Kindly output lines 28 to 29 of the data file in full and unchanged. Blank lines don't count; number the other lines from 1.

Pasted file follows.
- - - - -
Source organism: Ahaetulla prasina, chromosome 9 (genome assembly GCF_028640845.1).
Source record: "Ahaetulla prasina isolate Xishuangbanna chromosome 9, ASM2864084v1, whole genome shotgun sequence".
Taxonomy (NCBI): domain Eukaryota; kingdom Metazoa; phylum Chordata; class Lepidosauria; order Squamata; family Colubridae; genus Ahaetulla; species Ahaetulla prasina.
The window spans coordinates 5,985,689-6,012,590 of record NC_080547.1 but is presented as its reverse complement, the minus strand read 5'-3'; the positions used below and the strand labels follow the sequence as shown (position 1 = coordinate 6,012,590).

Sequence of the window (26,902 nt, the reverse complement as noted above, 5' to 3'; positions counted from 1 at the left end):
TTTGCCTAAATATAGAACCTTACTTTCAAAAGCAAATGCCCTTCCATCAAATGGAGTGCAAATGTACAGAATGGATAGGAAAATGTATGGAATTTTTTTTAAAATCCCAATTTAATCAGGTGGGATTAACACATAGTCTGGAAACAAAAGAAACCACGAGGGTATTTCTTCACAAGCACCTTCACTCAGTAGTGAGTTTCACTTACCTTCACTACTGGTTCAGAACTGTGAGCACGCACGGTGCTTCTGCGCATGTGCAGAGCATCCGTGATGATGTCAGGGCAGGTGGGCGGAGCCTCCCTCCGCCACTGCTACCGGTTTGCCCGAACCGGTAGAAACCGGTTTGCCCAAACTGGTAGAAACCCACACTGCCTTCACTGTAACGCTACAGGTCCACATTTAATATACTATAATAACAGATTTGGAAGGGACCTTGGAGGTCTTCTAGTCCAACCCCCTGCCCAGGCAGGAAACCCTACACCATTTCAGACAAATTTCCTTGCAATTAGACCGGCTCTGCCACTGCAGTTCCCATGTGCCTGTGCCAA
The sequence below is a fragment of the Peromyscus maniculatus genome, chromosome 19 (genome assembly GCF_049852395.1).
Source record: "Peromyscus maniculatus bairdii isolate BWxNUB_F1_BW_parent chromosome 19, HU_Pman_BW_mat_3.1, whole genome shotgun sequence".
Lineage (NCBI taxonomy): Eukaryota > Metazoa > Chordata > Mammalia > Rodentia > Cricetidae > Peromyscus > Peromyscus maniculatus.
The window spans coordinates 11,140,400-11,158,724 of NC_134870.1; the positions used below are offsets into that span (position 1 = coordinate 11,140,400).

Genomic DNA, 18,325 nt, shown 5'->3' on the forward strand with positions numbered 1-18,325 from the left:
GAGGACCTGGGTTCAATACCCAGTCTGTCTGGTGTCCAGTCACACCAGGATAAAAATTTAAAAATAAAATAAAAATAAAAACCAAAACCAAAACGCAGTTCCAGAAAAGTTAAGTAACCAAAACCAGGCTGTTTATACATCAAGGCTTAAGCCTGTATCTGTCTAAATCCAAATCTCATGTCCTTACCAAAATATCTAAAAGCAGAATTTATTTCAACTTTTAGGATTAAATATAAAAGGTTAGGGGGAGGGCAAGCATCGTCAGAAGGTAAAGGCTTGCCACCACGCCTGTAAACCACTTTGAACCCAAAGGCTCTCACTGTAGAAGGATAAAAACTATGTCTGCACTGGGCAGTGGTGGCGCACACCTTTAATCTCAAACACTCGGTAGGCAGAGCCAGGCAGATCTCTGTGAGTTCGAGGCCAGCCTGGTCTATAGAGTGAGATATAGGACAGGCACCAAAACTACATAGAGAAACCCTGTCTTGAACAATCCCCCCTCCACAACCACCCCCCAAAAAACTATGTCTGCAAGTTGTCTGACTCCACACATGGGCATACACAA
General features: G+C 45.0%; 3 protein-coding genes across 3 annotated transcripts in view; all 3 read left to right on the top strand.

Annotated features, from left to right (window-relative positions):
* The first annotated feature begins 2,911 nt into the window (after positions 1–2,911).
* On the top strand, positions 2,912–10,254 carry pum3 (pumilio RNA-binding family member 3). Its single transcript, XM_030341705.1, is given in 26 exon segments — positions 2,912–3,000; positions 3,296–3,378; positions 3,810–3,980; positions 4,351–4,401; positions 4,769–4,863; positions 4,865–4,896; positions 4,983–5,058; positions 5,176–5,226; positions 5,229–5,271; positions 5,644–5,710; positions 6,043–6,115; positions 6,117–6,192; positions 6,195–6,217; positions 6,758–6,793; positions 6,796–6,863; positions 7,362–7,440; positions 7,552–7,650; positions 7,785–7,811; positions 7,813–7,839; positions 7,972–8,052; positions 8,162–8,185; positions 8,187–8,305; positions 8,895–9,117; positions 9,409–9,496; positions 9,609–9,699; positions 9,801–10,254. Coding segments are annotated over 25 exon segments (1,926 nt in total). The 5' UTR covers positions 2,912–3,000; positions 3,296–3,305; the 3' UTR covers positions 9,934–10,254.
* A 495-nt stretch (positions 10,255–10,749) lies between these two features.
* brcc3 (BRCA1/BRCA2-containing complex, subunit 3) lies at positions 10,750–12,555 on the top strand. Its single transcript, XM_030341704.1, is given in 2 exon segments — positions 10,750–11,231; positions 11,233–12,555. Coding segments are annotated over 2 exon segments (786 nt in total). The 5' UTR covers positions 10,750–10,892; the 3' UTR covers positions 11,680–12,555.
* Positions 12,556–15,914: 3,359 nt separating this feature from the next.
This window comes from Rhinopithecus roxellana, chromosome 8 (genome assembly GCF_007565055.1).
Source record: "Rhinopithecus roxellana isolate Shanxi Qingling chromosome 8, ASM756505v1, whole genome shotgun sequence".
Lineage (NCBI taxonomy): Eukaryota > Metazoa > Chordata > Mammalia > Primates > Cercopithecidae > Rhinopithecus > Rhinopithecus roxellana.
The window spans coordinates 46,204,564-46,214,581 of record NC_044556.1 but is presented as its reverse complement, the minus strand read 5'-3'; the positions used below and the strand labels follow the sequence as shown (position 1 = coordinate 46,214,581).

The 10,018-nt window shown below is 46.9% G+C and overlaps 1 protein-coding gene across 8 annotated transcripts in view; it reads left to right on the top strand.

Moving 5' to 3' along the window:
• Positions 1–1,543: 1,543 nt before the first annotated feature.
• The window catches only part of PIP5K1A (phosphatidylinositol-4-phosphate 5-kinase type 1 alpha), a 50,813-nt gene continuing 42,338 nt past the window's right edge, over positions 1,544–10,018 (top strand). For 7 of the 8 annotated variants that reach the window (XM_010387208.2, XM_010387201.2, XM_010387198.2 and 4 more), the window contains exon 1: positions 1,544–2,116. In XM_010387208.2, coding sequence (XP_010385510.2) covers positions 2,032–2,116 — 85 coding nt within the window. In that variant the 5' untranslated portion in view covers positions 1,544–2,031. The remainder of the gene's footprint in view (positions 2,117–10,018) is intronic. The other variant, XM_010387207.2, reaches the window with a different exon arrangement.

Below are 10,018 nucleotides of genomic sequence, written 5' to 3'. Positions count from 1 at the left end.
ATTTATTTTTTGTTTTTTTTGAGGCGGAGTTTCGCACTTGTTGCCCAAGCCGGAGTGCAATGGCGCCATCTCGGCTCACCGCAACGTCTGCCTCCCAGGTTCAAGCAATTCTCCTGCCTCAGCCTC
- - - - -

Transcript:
Below are 10,018 nucleotides of genomic sequence, written 5' to 3'. Positions count from 1 at the left end.
ATTTATTTTTTGTTTTTTTTGAGGCGGAGTTTCGCACTTGTTGCCCAAGCCGGAGTGCAATGGCGCCATCTCGGCTCACCGCAACGTCTGCCTCCCAGGTTCAAGCAATTCTCCTGCCTCAGCCTC